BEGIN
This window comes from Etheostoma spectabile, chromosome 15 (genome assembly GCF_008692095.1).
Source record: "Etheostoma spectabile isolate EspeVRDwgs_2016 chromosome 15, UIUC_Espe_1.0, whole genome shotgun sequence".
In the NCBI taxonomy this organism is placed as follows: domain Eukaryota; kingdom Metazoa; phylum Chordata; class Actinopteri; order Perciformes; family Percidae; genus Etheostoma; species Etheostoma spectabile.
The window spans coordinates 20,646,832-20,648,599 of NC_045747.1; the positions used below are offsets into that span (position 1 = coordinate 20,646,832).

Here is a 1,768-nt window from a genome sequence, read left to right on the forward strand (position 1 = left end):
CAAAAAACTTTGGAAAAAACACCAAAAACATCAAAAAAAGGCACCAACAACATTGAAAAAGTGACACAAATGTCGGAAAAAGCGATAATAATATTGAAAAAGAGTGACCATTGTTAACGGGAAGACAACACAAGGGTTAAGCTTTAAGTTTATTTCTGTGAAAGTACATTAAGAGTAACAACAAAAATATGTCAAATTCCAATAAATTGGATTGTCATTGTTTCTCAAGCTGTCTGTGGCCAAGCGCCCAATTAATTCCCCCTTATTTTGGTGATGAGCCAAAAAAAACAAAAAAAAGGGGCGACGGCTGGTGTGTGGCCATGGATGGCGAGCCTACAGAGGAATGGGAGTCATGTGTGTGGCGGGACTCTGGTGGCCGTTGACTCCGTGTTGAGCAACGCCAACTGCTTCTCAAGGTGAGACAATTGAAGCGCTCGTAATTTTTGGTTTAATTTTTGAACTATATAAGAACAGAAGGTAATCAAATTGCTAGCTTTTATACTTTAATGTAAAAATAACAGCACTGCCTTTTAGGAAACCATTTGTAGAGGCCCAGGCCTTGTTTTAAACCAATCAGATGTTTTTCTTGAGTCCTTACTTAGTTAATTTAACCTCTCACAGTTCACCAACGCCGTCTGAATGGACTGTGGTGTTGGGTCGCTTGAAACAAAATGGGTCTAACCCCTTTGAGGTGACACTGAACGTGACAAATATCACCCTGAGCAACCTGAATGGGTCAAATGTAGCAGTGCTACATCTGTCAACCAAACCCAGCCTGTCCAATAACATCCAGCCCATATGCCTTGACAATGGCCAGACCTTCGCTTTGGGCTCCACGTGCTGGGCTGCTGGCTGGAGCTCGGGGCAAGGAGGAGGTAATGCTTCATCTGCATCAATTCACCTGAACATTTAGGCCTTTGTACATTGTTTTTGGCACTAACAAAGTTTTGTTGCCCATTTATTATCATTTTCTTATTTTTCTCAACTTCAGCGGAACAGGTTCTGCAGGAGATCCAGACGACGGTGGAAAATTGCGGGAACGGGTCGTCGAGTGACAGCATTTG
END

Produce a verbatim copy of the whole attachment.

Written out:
This window comes from Etheostoma spectabile, chromosome 15 (genome assembly GCF_008692095.1).
Source record: "Etheostoma spectabile isolate EspeVRDwgs_2016 chromosome 15, UIUC_Espe_1.0, whole genome shotgun sequence".
In the NCBI taxonomy this organism is placed as follows: domain Eukaryota; kingdom Metazoa; phylum Chordata; class Actinopteri; order Perciformes; family Percidae; genus Etheostoma; species Etheostoma spectabile.
The window spans coordinates 20,646,832-20,648,599 of NC_045747.1; the positions used below are offsets into that span (position 1 = coordinate 20,646,832).

Here is a 1,768-nt window from a genome sequence, read left to right on the forward strand (position 1 = left end):
CAAAAAACTTTGGAAAAAACACCAAAAACATCAAAAAAAGGCACCAACAACATTGAAAAAGTGACACAAATGTCGGAAAAAGCGATAATAATATTGAAAAAGAGTGACCATTGTTAACGGGAAGACAACACAAGGGTTAAGCTTTAAGTTTATTTCTGTGAAAGTACATTAAGAGTAACAACAAAAATATGTCAAATTCCAATAAATTGGATTGTCATTGTTTCTCAAGCTGTCTGTGGCCAAGCGCCCAATTAATTCCCCCTTATTTTGGTGATGAGCCAAAAAAAACAAAAAAAAGGGGCGACGGCTGGTGTGTGGCCATGGATGGCGAGCCTACAGAGGAATGGGAGTCATGTGTGTGGCGGGACTCTGGTGGCCGTTGACTCCGTGTTGAGCAACGCCAACTGCTTCTCAAGGTGAGACAATTGAAGCGCTCGTAATTTTTGGTTTAATTTTTGAACTATATAAGAACAGAAGGTAATCAAATTGCTAGCTTTTATACTTTAATGTAAAAATAACAGCACTGCCTTTTAGGAAACCATTTGTAGAGGCCCAGGCCTTGTTTTAAACCAATCAGATGTTTTTCTTGAGTCCTTACTTAGTTAATTTAACCTCTCACAGTTCACCAACGCCGTCTGAATGGACTGTGGTGTTGGGTCGCTTGAAACAAAATGGGTCTAACCCCTTTGAGGTGACACTGAACGTGACAAATATCACCCTGAGCAACCTGAATGGGTCAAATGTAGCAGTGCTACATCTGTCAACCAAACCCAGCCTGTCCAATAACATCCAGCCCATATGCCTTGACAATGGCCAGACCTTCGCTTTGGGCTCCACGTGCTGGGCTGCTGGCTGGAGCTCGGGGCAAGGAGGAGGTAATGCTTCATCTGCATCAATTCACCTGAACATTTAGGCCTTTGTACATTGTTTTTGGCACTAACAAAGTTTTGTTGCCCATTTATTATCATTTTCTTATTTTTCTCAACTTCAGCGGAACAGGTTCTGCAGGAGATCCAGACGACGGTGGAAAATTGCGGGAACGGGTCGTCGAGTGACAGCATTTG